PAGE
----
Mendoza recalled that the raft she and others used on a midnight crossing of the Rio Grande flipped over, sending several mothers and their children into the water. She said there were days when she did not eat so that her 6-year-old daughter would not go hungry. Her daughter remembered evading a snake along the way.

“More than anything I want to be reunited with my family,” she said. “We want to make a life here. A better future for our children.”

Read more here.

Here's how the Homeland Security secretary says he wants to see the immigration system changed

From CNN's Elise Hammond
Latest on the crisis at the US border: Live updates | CNN Politics (14)

Homeland Security Secretary Alejandro Mayorkas.

Homeland Security Secretary Alejandro Mayorkas said the situation on the southern border cannot be fixed overnight, but it shows why the country needs to rebuild its immigration policies.

Mayorkas is testifying in front of lawmakers today and he’s expected to be grilled on the surge of migrants being held at the border, causing officials scramble to provide resourcesfor the increasein minorsand families.

Here is what Mayorkas says the US needs to do about the current situation:

  1. Address the root of the problem by engaging with governments to alleviate violence and corruption that drives migrants from their homes.
  2. Work with humanitarian organizations to provide protection for migrants as close to home as possible. These are things like refugee resettlement and family reunification programs.
  3. Help other countries in the region improve their asylum capabilities and protect migrants.
  4. Improve the system for processing migrants at the border and get to their asylum claims in a “fair and timely way.”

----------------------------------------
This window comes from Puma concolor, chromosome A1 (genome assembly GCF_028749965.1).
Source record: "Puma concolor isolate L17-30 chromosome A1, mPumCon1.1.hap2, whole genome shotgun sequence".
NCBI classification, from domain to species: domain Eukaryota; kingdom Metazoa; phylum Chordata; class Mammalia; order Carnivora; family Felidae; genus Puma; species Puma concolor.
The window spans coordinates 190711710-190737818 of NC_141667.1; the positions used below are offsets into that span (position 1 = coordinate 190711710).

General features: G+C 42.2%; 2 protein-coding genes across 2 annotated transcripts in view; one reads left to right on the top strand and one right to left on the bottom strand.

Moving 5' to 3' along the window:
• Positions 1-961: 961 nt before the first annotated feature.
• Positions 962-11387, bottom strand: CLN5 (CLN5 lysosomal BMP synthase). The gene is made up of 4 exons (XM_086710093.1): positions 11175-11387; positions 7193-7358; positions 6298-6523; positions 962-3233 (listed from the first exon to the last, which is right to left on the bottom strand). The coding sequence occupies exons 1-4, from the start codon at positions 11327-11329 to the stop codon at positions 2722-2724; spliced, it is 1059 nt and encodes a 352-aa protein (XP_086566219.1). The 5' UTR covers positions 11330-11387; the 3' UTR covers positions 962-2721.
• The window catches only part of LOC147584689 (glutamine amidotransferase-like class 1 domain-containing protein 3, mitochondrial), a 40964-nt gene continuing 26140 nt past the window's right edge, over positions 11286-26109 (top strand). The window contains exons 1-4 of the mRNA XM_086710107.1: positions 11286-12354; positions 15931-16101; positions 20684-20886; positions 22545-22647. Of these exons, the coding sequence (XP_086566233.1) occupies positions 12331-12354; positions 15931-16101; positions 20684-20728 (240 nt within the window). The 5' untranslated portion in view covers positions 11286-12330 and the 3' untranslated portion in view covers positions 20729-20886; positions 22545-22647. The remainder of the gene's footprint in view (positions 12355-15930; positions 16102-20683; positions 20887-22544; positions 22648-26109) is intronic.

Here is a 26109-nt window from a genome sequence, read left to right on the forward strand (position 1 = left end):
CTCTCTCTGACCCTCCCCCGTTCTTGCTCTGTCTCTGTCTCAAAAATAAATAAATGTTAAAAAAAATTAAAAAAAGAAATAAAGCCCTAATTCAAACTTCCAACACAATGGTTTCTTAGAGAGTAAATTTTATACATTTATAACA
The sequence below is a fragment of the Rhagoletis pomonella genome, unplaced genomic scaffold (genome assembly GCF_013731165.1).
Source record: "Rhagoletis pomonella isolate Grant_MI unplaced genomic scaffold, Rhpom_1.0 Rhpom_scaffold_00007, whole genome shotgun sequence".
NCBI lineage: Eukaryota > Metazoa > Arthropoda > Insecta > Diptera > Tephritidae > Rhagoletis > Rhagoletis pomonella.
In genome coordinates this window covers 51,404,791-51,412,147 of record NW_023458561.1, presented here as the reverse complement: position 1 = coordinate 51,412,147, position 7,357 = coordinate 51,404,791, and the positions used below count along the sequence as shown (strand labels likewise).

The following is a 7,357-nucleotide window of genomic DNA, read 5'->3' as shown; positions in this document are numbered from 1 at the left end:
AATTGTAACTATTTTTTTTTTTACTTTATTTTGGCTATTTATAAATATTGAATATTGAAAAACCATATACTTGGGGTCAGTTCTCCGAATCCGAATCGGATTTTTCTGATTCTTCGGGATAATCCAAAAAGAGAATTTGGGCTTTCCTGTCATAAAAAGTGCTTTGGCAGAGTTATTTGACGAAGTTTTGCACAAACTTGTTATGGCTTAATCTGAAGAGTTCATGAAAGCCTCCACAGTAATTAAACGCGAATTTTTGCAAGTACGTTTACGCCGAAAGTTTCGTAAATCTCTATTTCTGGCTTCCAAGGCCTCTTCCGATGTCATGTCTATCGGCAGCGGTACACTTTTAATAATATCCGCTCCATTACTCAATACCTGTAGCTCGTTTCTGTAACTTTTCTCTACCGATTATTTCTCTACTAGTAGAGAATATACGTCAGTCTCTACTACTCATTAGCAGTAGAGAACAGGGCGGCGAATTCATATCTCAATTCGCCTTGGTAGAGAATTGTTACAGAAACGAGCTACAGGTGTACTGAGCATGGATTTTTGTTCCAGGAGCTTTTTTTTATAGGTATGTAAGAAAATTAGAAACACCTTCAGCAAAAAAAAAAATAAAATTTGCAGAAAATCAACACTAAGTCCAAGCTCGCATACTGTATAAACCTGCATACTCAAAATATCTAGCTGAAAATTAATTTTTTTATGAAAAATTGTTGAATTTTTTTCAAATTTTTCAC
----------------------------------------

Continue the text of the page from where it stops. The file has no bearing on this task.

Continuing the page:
“While these efforts will dramatically improve migration management in the region and help to restore safe and orderly processing at the border, they will take time, as the President noted. Addressing longstanding challenges after the dismantling of the system cannot be accomplished overnight,” Mayorkas said.

Here is what he wants to change about the immigration system:

  • Provide pathways to citizenship “for hardworking people who enrich our communities every day and who have lived in the United States for years, in some cases for decades,” he said.
  • Allow people who are undocumented to apply for temporary legal status, and eventually apply for lawful permanent residency after five years if they pass criminal and national security background checks and pay their taxes.
  • Prioritize keeping families together.
  • Implement protections for workers from being exploited while also ensuring fairness for US workers. Mayorkas said he would also want to see the employment verification process improved.
  • Creates safe and legal channels for people to seek protection.

“We are rebuilding an immigration system that was systematically dismantled during the prior administration. We are making risk-based investments in our border management system to create safe, legal, and humane pathways to asylum and humanitarian protection,” he said.

Watch:

Latest on the crisis at the US border: Live updates | CNN Politics (15)

Video Ad Feedback

5929efa4-dfc8-4a39-9d0c-a37f54bed126.mp4

02:33 - Source: cnn

Homeland Security secretary calls situation at the border "undoubtedly difficult"

From CNN's Elise Hammond
Latest on the crisis at the US border: Live updates | CNN Politics (16)

Homeland Security Secretary Alejandro Mayorkas.

Homeland Security Secretary Alejandro Mayorkas said in his written opening statement that the department is facing a variety of problems right now – including the current situation at the border, which he said is “undoubtedly difficult.”

Mayorkas is testifying before the House Homeland Security Committee where he is expected to face questions about the ongoinginflux of migrantsat the US-Mexico border.

Mayorkas pointed to the ongoing influx of children, testifying that the department has increased its capacity to hold children until the Department of Health and Human Services can shelter them while it identifies and vets the children’s sponsors. He also pointed to FEMA’s involvement in this effort.